Why Isn’t this Happening Everywhere?

A Langebaan YC crew members showing his passion for yacht racing and what it means to round the weather can first.
pic by Richard Crockett – www.sailing.co.za

This was the heading SAILING ANARCHY chose to use for an article sent to them by the winning RCYC Lipton Team.

See the link HERE

The annual Lipton Challenge Cup in South Africa is a popular event on the calendar for many sailors from all over the country. Maybe it’s the desire to pit oneself against the best that the country has to offer, maybe it’s the desire to win the Cup for your club, or maybe it’s a group of good friends wanting to sail hard and have fun at the pinnacle event in the country.

Whatever the reason, the 2018 Lipton Challenge Cup held off Durban in July was a well-attended event, and certainly a great advert for transformation in our sport. One just had to look around the prize giving dinner to see that many of the competitors were either not white or females. The all-female team, “Tiletoria”, leading the charge in that regard! This is certainly in stark contrast to the all-white, all-male team that won the Challenge in 1912.

It’s great to see the various foundations and academies championing this cause; it’s certainly necessary for our sport to survive in the future!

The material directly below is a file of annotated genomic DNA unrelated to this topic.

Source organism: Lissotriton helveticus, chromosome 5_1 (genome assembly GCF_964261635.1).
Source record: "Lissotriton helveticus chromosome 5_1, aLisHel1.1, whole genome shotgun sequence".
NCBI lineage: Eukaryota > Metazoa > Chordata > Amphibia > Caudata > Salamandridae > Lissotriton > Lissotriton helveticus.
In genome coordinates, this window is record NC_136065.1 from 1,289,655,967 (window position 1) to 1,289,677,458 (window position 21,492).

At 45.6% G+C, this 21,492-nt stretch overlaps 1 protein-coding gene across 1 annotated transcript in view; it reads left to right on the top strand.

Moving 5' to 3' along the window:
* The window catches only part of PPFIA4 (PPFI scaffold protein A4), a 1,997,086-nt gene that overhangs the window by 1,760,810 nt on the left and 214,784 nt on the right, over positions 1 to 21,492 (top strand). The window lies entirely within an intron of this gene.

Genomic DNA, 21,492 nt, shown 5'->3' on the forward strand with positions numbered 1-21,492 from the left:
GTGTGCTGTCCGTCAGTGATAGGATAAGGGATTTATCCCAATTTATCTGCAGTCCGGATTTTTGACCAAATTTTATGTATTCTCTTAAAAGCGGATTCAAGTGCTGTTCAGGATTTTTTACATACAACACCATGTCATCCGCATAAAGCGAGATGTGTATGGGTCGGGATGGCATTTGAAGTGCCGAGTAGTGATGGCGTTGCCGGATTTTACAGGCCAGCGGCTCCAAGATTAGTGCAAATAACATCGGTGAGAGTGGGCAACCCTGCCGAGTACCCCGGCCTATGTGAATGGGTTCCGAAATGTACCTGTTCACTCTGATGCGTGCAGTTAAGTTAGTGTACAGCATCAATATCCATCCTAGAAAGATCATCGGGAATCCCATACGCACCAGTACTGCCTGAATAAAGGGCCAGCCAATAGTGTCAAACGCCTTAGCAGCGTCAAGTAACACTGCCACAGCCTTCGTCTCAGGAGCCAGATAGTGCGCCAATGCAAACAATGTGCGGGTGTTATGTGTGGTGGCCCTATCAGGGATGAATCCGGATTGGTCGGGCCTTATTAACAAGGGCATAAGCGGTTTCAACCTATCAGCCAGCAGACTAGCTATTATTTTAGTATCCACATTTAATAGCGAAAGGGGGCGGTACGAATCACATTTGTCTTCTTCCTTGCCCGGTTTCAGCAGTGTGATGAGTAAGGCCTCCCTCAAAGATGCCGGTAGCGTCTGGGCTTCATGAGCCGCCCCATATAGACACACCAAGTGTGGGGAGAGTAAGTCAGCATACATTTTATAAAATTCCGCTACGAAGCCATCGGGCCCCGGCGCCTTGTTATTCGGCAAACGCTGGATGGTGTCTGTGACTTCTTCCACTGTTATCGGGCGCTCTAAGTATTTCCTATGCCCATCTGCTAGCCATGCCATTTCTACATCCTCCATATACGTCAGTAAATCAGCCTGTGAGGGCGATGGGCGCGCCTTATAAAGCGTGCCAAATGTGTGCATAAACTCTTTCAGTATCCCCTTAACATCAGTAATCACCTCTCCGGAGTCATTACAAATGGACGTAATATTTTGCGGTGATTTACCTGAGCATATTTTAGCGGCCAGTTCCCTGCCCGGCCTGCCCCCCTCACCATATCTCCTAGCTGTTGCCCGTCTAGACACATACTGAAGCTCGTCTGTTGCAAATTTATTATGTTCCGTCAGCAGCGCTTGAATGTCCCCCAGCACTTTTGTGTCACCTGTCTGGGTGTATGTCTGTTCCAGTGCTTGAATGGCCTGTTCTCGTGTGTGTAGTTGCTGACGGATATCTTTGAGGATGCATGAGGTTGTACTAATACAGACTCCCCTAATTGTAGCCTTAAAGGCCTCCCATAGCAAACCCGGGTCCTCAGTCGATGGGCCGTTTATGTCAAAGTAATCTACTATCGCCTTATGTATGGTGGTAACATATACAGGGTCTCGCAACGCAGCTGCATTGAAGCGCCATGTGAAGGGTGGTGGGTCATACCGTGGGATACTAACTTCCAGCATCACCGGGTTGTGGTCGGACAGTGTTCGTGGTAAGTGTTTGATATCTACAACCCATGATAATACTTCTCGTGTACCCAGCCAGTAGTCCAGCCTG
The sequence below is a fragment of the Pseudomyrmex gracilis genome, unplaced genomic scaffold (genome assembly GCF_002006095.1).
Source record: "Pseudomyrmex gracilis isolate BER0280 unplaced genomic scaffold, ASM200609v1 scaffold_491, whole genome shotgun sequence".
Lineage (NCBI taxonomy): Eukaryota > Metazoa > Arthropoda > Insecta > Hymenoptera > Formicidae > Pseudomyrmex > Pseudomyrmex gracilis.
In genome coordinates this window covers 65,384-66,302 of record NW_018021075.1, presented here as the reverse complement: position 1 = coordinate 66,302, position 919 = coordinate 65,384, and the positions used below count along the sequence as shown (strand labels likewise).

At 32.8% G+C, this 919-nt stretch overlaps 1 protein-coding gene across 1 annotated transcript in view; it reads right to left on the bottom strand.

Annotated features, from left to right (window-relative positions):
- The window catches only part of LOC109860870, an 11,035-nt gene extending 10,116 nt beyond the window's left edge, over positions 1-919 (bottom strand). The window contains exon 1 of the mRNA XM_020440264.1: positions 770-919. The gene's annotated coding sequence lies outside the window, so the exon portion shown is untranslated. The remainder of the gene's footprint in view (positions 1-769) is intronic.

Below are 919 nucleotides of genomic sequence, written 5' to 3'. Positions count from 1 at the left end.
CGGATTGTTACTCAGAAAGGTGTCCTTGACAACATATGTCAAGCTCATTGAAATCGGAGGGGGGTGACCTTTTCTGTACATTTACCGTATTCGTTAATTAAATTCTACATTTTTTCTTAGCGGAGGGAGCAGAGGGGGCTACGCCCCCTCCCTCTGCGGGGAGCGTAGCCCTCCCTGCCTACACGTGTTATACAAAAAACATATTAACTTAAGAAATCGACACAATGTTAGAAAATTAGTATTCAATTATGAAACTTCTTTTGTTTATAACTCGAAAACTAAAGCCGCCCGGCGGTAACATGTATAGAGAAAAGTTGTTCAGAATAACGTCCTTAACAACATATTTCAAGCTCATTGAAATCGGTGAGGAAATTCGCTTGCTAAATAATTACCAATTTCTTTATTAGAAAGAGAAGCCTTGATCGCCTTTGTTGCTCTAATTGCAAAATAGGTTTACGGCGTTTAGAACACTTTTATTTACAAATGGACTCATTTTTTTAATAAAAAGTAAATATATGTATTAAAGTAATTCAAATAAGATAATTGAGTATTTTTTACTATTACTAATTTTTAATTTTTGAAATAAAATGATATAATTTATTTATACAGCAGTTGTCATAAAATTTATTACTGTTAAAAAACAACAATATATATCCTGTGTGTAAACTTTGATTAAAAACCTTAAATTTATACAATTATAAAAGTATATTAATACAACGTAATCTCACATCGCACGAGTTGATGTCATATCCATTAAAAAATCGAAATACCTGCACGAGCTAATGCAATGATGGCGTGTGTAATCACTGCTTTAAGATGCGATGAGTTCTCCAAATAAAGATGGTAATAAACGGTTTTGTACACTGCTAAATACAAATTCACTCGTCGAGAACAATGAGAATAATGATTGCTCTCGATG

We found the above picture of the 1912 winners in the yacht club and thought it would be a bit of fun to try recreate the photo. Pictured are: (Standing L-R) Benji Daniel (17, 29er World Champion), Joweal Klaase (27, North Sails Cape Town designer), Alex Burger (23, 29er World Champion), Rivaldo Arendse (15, 420 Youth Worlds). (Seated L-R) Asenathi Jim (26, double Olympian), Roger Hudson (40, double Olympian).

The Lipton Cup was donated by Sir Thomas Lipton of America’s Cup fame to promote friendly competition amongst clubs in South Africa. I’m sure that Sir Thomas would be ecstatic to see that his trophy is doing more than just promoting competition; but it is actively promoting inclusivity, unity, and transformation in a sport where it is needed most.

Racing took place on 5 of the 6 scheduled days, only losing one day to fickle conditions. The level of competition was great, and Durban produced some incredible sailing conditions, with one rarely needing to reach for the long pants or foulies (remember, it’s winter down here…). Lipton is a funny event, in that there are mandatory courses to be sailed (the strangest of which being a rectangle), and there are no discards, so consistency is key! Unfortunately for a few teams, they scored a U-flag disqualification on the first day, ultimately ending their challenge for the cup on day one. I felt especially gutted for the RCYC academy team, who showed some real pace in the following races, and would have been real contenders for an overall victory had they not been over the line.

For a full recap and daily race reports, see the Sailing Mag blog HERE: